Florida Church Volunteer Admits to Child Pornography Accusations

By Michael Klazema on 8/29/2014

A church in Plant City, Florida will likely be taking a closer look at its background check policies after a youth group volunteer was arrested for child pornography charges. The volunteer in question has been associated with Plant City's Church of the Rock for several years and has been working with children for the bulk of that time.

The good news is that no reports have yet come out that the volunteer, a 28-year-old Plant City resident, took advantage of any children while working at the Church of the Rock. He also turned himself in to authorities after co-workers began to notice inappropriate images on his computer. The church staff, suspicious of him, reported the illicit content to local police. The volunteer went in and confessed to child pornography crimes after the church's report, confirming the suspicions of his co-workers.

According to a report from a Tampa Bay CBS affiliate, Grady Judd, the Sheriff for Polk County, thanked the staff at the Church of the Rock for speaking up when they noticed something wrong with this subject. It's often easy to overlook suspicious behavior when it comes to friends or co-workers, but because he was working with children while viewing child pornography, Judd says it would be impossible to be too careful.

The subject's admission of guilt indicated that he has been viewing child pornography for about a year and a half. In addition, a free app called Kik was found on his phone, and he was allegedly using it to distribute and trade child pornography with others.

A statement from Jeffrey Howell, the pastor for Plant City's Church of the Rock, helped to illuminate how this person was apprehended for his predatory misdeeds as well as what sort of background checks the church uses on volunteers. Howell said that when this subject hooked up his phone to one of the church's computers, four pornographic images of children made their way from the device to the computer. Howell assured readers that the images had not depicted any of the children at the church and that he had no reason to believe that this perrsonn had actually produced pornographic images.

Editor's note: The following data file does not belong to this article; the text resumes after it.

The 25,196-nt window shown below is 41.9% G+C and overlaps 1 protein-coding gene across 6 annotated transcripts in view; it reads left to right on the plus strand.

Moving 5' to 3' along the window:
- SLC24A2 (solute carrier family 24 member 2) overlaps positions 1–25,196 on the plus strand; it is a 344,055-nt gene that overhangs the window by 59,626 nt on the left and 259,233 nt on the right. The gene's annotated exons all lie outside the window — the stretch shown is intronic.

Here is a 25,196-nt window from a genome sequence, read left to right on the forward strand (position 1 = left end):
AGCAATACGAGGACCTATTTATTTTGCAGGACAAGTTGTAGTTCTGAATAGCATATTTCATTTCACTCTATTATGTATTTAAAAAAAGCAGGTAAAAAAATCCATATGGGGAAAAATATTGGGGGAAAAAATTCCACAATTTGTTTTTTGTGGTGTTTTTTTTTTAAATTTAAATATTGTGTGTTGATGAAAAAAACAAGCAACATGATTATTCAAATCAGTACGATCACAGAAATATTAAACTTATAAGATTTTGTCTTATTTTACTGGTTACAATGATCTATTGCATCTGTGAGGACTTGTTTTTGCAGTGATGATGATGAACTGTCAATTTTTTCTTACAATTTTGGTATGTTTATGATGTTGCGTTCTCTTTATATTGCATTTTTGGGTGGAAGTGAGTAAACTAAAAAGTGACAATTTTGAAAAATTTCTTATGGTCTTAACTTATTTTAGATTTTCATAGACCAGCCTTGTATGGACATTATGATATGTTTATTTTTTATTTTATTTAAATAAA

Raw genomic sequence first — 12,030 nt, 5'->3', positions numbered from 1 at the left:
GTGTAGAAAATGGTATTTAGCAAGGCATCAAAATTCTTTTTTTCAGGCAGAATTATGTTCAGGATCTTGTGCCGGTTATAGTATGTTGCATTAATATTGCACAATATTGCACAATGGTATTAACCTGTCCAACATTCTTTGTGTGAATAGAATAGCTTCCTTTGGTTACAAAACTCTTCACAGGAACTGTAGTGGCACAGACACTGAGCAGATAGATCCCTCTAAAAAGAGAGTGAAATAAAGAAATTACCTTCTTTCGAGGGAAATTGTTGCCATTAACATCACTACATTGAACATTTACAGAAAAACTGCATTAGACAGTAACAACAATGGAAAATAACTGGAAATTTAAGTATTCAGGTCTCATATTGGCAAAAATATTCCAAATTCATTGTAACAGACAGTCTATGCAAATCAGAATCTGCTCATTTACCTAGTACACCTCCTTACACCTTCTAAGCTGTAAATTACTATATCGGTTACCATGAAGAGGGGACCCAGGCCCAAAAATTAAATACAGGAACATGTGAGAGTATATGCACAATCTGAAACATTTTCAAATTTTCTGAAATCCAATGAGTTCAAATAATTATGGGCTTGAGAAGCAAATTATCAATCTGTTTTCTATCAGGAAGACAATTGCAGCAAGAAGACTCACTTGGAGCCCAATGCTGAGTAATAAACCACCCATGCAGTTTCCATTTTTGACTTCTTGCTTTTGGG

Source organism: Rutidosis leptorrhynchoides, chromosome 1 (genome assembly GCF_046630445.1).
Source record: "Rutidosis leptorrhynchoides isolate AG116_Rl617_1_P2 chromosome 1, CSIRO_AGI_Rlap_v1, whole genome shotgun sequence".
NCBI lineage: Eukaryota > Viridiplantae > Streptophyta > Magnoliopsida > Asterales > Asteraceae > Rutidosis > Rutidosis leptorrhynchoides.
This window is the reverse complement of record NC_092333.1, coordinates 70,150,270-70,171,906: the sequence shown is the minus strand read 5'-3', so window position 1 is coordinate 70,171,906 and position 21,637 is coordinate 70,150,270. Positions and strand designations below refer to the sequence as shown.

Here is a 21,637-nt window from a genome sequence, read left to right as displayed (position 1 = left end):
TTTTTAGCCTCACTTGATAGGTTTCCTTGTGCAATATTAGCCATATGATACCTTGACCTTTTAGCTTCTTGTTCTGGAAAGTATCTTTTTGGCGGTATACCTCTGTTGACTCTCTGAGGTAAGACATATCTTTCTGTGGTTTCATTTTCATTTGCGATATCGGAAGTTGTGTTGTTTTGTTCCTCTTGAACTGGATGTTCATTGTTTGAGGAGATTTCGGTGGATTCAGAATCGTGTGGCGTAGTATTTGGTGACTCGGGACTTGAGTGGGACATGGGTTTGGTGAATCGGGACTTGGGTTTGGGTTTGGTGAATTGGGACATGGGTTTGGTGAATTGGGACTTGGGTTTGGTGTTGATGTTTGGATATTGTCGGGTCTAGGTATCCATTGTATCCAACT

As for background checks, Howell said that the Church of the Rock had screened him thoroughly before allowing him to volunteer as part of children's ministry. Workers and volunteers also go through extensive "children's safety training" as part of their pre-screening requirement. Finally, Howell noted that he and the rest of the church community would "continue to work diligently to ensure the safety of our children." Whether or not that means the church is considering revamped criminal and sex offender background screenings remains to be seen.


Industry News

Tag Cloud
Recent Posts

Latest News

  • March 22 Countrywide, states and local municipalities have committed to ban the box legislation, seeking to equalize opportunities in the job market for those with criminal histories.
  • March 22

    Thinking about becoming a firefighter? Here are some of the background check requirements you might face.

  • March 20

    Four Department of Commerce employees are out after their background checks resulted in security clearance denials. All four had worked high-ranking positions for months despite incomplete background checks.

  • March 15 As more states legalize the recreational use of cannabis, they contend with the emergence of new industries surrounding marijuana cultivation and production. 
  • March 14 In most cases, it is easy to determine where an issue might show up on a pre-employment background check. Citations for traffic violations or reckless driving charges will appear on a motor vehicle record check. Verdicts in a civil court case will show on a civil court background check. And criminal convictions—from petty theft to violent felonies—show up on criminal background checks.
  • March 13 How many years back do employment background checks go? This question can have multiple different answers depending on the situation.
  • March 13 A new bill in Florida would require landlords of apartment complexes to present tenants with verifications of employee background checks to give them peace of mind the people working in and around their homes are trustworthy.
  • March 08 Police officers working with the University of Texas at Arlington recently arrested a man who had avoided police capture on a warrant out of Oregon for nearly two decades. The man, whose real name is Daniel Charles Ray Hanson, spent those 17 years using a variety of fake names and identification documents to move around the country, often engaging with educational institutions under false pretenses. Police say Hanson regularly went by at least three different aliases. He sports a rap sheet that stretches back to an arson conviction in 1995. 
  • March 07

    The Future of EEOC Guidance in Texas Is Up in the Air

    The EEOC issued guidance in 2012 warning employers about the dangers of enforcing categorical policies to bar candidates with criminal histories. That guidance is not enforceable in Texas thanks to a recent court ruling.

  • March 05 Vermont is the latest state to restrict employers’ access to and use of social media accounts of employees and applicants.